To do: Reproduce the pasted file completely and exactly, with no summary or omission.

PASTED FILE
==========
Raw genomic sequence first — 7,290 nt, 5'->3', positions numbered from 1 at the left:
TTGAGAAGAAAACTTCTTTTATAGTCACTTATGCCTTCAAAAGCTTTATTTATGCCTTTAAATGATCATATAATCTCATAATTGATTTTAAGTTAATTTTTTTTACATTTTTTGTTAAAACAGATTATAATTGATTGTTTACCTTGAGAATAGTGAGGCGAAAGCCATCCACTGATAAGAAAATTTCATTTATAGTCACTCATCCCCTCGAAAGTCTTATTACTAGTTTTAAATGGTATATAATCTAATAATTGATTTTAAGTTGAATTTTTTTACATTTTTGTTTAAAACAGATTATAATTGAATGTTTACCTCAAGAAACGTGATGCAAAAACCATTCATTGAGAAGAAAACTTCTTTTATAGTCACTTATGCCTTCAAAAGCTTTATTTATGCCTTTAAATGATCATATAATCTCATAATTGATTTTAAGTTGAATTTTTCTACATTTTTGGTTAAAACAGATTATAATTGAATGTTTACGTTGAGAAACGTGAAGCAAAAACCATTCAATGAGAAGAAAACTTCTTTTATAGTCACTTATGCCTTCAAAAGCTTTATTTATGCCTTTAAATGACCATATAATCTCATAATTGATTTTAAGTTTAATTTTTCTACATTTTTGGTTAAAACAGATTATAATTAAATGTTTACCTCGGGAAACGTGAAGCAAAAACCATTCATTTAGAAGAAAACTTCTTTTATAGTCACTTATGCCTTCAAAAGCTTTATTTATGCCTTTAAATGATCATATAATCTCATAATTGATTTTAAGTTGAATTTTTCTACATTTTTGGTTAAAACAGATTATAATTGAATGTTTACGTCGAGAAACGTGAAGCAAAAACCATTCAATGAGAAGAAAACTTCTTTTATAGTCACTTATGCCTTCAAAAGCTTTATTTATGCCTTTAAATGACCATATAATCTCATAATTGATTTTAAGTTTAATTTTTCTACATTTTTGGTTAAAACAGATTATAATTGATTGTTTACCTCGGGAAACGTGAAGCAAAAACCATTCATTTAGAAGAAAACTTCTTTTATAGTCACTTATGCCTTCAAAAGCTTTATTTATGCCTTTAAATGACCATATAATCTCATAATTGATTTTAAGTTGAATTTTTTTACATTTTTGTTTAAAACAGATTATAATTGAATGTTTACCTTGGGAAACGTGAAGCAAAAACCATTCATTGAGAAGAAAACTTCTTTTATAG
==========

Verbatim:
Raw genomic sequence first — 7,290 nt, 5'->3', positions numbered from 1 at the left:
TTGAGAAGAAAACTTCTTTTATAGTCACTTATGCCTTCAAAAGCTTTATTTATGCCTTTAAATGATCATATAATCTCATAATTGATTTTAAGTTAATTTTTTTTACATTTTTTGTTAAAACAGATTATAATTGATTGTTTACCTTGAGAATAGTGAGGCGAAAGCCATCCACTGATAAGAAAATTTCATTTATAGTCACTCATCCCCTCGAAAGTCTTATTACTAGTTTTAAATGGTATATAATCTAATAATTGATTTTAAGTTGAATTTTTTTACATTTTTGTTTAAAACAGATTATAATTGAATGTTTACCTCAAGAAACGTGATGCAAAAACCATTCATTGAGAAGAAAACTTCTTTTATAGTCACTTATGCCTTCAAAAGCTTTATTTATGCCTTTAAATGATCATATAATCTCATAATTGATTTTAAGTTGAATTTTTCTACATTTTTGGTTAAAACAGATTATAATTGAATGTTTACGTTGAGAAACGTGAAGCAAAAACCATTCAATGAGAAGAAAACTTCTTTTATAGTCACTTATGCCTTCAAAAGCTTTATTTATGCCTTTAAATGACCATATAATCTCATAATTGATTTTAAGTTTAATTTTTCTACATTTTTGGTTAAAACAGATTATAATTAAATGTTTACCTCGGGAAACGTGAAGCAAAAACCATTCATTTAGAAGAAAACTTCTTTTATAGTCACTTATGCCTTCAAAAGCTTTATTTATGCCTTTAAATGATCATATAATCTCATAATTGATTTTAAGTTGAATTTTTCTACATTTTTGGTTAAAACAGATTATAATTGAATGTTTACGTCGAGAAACGTGAAGCAAAAACCATTCAATGAGAAGAAAACTTCTTTTATAGTCACTTATGCCTTCAAAAGCTTTATTTATGCCTTTAAATGACCATATAATCTCATAATTGATTTTAAGTTTAATTTTTCTACATTTTTGGTTAAAACAGATTATAATTGATTGTTTACCTCGGGAAACGTGAAGCAAAAACCATTCATTTAGAAGAAAACTTCTTTTATAGTCACTTATGCCTTCAAAAGCTTTATTTATGCCTTTAAATGACCATATAATCTCATAATTGATTTTAAGTTGAATTTTTTTACATTTTTGTTTAAAACAGATTATAATTGAATGTTTACCTTGGGAAACGTGAAGCAAAAACCATTCATTGAGAAGAAAACTTCTTTTATAG